There are health regulatory authorities under the Health Practitioners Competence Assurance Act 2003 that are responsible for the registration and oversight of practitioners in specified health professions.
Each of the regulatory authorities describes scopes of practice for its profession (these set the boundaries within which a practitioner can practise), prescribe necessary qualifications, register practitioners and issue annual practising certificates. They also set standards of competence. The regulatory authorities, via professional conduct committees, can investigate individual practitioners’ competence and conduct.
These authorities are funded by a levy on their professions and have their own staff and premises. While the Minister of Health has a power of audit, the regulatory authorities have autonomy in making decisions such as setting scopes of practice or fees. The notices that give effect to those decisions are ‘deemed regulations’.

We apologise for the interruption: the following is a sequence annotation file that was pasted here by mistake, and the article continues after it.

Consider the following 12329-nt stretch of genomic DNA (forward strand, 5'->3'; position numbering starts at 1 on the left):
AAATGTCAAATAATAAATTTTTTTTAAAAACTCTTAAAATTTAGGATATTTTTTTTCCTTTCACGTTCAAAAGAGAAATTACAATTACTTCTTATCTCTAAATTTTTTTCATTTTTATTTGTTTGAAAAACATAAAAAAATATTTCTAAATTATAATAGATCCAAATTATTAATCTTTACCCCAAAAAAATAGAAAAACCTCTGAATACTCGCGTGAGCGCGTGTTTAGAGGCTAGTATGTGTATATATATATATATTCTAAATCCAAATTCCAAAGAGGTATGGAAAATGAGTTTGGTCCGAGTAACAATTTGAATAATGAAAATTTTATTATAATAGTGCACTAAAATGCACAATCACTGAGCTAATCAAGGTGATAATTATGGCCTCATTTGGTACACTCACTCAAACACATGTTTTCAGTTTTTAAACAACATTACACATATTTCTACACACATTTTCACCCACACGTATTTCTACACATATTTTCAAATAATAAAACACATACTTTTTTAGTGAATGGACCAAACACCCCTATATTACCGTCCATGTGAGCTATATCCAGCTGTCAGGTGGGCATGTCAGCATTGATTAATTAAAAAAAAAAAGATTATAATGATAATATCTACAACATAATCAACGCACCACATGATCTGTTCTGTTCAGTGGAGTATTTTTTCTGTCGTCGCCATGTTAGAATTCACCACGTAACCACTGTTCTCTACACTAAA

While the Minister of Health appoints the members of all regulatory authorities, there is a power in the Health Practitioners Competence Assurance Act for the Minister to make regulations so that a proportion of the health professional members of an authority would be appointed according to elections held among the profession. Such regulations have been made with respect to the Nursing Council and the Medical Council.
Health Practitioners Disciplinary Tribunal
The Minister of Health is responsible for a single shared disciplinary body for all professions – the Health Practitioners Disciplinary Tribunal – which hears and determines more serious cases against health practitioners.